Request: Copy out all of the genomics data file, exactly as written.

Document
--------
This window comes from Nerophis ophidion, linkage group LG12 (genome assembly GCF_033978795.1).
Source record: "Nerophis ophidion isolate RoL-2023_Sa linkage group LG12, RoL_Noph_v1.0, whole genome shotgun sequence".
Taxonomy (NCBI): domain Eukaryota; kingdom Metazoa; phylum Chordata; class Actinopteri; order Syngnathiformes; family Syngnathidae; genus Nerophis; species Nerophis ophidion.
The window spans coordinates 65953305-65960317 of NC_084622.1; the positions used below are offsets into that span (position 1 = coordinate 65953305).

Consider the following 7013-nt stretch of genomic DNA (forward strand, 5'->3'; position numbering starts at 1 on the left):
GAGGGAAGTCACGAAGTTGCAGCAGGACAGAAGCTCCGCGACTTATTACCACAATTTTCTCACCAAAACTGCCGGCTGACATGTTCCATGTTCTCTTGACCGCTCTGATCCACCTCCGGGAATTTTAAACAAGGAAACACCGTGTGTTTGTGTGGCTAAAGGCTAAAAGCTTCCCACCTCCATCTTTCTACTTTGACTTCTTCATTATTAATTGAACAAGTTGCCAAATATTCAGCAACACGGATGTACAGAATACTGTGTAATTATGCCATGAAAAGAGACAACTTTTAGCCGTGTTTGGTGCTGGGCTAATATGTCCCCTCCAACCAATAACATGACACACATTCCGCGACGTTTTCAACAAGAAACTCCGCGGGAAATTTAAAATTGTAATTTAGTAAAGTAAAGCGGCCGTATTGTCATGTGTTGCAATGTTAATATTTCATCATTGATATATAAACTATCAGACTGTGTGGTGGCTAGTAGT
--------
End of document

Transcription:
This window comes from Nerophis ophidion, linkage group LG12 (genome assembly GCF_033978795.1).
Source record: "Nerophis ophidion isolate RoL-2023_Sa linkage group LG12, RoL_Noph_v1.0, whole genome shotgun sequence".
Taxonomy (NCBI): domain Eukaryota; kingdom Metazoa; phylum Chordata; class Actinopteri; order Syngnathiformes; family Syngnathidae; genus Nerophis; species Nerophis ophidion.
The window spans coordinates 65953305-65960317 of NC_084622.1; the positions used below are offsets into that span (position 1 = coordinate 65953305).

Consider the following 7013-nt stretch of genomic DNA (forward strand, 5'->3'; position numbering starts at 1 on the left):
GAGGGAAGTCACGAAGTTGCAGCAGGACAGAAGCTCCGCGACTTATTACCACAATTTTCTCACCAAAACTGCCGGCTGACATGTTCCATGTTCTCTTGACCGCTCTGATCCACCTCCGGGAATTTTAAACAAGGAAACACCGTGTGTTTGTGTGGCTAAAGGCTAAAAGCTTCCCACCTCCATCTTTCTACTTTGACTTCTTCATTATTAATTGAACAAGTTGCCAAATATTCAGCAACACGGATGTACAGAATACTGTGTAATTATGCCATGAAAAGAGACAACTTTTAGCCGTGTTTGGTGCTGGGCTAATATGTCCCCTCCAACCAATAACATGACACACATTCCGCGACGTTTTCAACAAGAAACTCCGCGGGAAATTTAAAATTGTAATTTAGTAAAGTAAAGCGGCCGTATTGTCATGTGTTGCAATGTTAATATTTCATCATTGATATATAAACTATCAGACTGTGTGGTGGCTAGTAGT